An Overview of Assistive Technology
Learning disabilities can't be cured or fixed. But with the help of certain tools and techniques, a child (or adult) with a learning disability can work around his or her difficulties in reading, writing, spelling, math, organization or memory.
Many children, adolescents and adults with disabilities can benefit from using tools (or technology aids) to assist with everyday activities. Complex, high-tech tools as well as common, more low-tech devices are all examples of assistive technology. The purpose of these teaching and learning tools and assistive technology devices is to help people work around specific deficits rather than fixing them. They are intended to help people with learning disabilities of all ages to reach their full potential, giving them greater freedom and independence along the way.
Tools for people with learning disabilities can be as simple as highlighters, color coding files or drawers, books on tape, tape recorders, calculators or a different paper color or background color on a computer screen. Complex or high-tech, assistive technology devices include:
- computers with print-recognition software that "read" text aloud,
- speech recognition systems that turn oral language into written text,
- talking calculators that assist people with math difficulties, and
- software that predicts and edits words for people who are prone to spelling difficulties.
Assistive Technology Can:
- minimize the extent to which individuals with LD need to ask for help (enabling them to be more independent learners)
- improve the speed and accuracy of work
- reinforce effective classroom instruction and strengthen skill development
- help students to 'fit in' with classroom learning and routines
- motivate students with LD to set high goals for themselves and to persevere
Assistive Technology Cannot:
- compensate for ineffective teaching
- make a learning disability go away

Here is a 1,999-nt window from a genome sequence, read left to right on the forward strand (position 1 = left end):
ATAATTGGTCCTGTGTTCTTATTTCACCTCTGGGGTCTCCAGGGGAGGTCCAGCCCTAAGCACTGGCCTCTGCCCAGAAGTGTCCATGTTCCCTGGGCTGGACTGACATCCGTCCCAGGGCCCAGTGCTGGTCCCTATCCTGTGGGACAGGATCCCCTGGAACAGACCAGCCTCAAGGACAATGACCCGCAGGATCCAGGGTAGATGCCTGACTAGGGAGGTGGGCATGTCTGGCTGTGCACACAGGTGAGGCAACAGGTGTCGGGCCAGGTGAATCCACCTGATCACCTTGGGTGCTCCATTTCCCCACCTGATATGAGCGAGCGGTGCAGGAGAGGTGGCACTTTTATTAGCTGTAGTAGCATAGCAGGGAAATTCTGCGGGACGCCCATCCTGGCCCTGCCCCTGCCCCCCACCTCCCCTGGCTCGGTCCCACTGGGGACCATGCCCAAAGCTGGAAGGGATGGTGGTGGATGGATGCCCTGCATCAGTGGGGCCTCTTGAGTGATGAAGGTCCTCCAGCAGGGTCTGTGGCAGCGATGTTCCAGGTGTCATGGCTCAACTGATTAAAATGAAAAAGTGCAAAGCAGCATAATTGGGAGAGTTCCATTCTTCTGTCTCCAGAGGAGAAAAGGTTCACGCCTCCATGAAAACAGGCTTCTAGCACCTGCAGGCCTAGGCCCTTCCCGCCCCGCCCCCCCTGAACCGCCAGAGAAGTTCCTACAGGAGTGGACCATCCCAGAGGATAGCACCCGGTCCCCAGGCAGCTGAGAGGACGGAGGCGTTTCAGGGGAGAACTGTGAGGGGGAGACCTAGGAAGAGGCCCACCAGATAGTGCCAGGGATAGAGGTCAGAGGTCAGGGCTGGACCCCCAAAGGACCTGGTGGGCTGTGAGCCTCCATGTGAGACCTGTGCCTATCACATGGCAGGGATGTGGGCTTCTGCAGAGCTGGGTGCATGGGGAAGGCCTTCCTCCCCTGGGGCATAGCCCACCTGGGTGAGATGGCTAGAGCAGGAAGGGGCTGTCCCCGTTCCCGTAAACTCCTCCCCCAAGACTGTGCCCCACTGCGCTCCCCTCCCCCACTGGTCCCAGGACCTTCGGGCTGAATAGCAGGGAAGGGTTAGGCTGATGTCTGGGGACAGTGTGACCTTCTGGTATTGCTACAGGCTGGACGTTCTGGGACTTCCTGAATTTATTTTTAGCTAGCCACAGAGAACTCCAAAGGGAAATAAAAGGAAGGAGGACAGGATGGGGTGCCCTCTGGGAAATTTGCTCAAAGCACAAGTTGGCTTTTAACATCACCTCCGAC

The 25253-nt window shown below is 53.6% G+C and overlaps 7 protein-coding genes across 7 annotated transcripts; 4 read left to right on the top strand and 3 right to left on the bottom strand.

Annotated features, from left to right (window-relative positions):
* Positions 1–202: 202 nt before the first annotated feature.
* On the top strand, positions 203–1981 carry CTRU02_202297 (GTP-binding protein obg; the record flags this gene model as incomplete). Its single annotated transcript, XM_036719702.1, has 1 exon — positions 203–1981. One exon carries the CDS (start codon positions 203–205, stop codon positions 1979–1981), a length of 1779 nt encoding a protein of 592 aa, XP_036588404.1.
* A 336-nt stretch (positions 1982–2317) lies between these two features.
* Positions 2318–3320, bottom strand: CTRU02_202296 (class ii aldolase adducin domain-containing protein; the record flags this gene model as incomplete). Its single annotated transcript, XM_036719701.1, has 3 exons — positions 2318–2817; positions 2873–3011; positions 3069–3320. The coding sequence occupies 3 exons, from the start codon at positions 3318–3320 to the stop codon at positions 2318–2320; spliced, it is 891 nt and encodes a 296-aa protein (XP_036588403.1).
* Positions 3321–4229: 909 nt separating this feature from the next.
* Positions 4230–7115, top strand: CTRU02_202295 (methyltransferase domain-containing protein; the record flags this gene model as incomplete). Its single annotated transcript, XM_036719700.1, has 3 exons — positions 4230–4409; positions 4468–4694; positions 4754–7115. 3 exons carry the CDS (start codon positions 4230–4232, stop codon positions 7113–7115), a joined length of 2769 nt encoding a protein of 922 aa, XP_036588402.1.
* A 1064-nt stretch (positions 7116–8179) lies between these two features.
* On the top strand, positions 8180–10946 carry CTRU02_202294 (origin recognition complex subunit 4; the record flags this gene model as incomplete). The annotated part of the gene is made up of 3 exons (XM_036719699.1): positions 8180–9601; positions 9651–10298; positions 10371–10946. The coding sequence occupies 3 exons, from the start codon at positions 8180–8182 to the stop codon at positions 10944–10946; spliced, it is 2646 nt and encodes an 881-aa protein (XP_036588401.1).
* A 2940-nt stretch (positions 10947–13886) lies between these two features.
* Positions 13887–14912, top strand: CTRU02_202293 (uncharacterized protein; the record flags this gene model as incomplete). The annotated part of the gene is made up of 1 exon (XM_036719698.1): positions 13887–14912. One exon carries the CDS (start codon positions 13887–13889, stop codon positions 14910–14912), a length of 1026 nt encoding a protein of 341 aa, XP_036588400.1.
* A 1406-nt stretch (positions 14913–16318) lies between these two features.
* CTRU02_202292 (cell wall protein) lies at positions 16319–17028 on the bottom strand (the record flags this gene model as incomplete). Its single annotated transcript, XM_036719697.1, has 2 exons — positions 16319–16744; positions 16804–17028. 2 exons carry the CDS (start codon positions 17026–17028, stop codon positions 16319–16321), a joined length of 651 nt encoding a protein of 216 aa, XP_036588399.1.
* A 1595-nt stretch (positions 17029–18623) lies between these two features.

- be expected to provide the same benefits to different users
- automatically promote positive attitudes toward learning
It is critical to keep in mind that assistive technology is meant to "assist" and not replace intentional, well-designed and implemented instruction. It is often the case that students who use tools like screen readers and calculators show some improvement in their reading and math skills over time. This may be in part due to their added exposure to and practice with the very skills that, without technological assistance, would cause them to fall behind.
A sometimes overlooked benefit of assistive technology is that it can help to reduce the enormous stress that is often experienced by students with LD. Struggling to stay current with assignments, needing personal assistance from parents, teachers, and tutors, and the frustration of not being in control can (and often does) contribute to feelings of helplessness and threats to self-confidence and self-worth. Assistive technology can be very effective in bolstering students' positive self-image and helping to empower them to compensate for specific disability-related limitations.
Deciding Which Applications Are Best For You
- What specific needs would you like to be addressed by this tool?
- What are the student's strengths?
- How interested (and motivated) is the student in using assistive technology?
- Where will the tools be used? (home, school, social settings)
- Will this tool be needed for use in more than one place?
- How easy is this application to learn and to operate?
- How reliable is it?
- How well does it work in combination with other technologies?
- What kind of technical support does the manufacturer offer?
- What local support will you need to make sure things are working well?
Finding the right match between assistive technology tools and the needs of students with LD will take some work, but if done thoughtfully, can be invaluable in promoting successful learning and independence.
This article was, in part, adapted from a publication of the Coordinated Campaign for Learning Disabilities.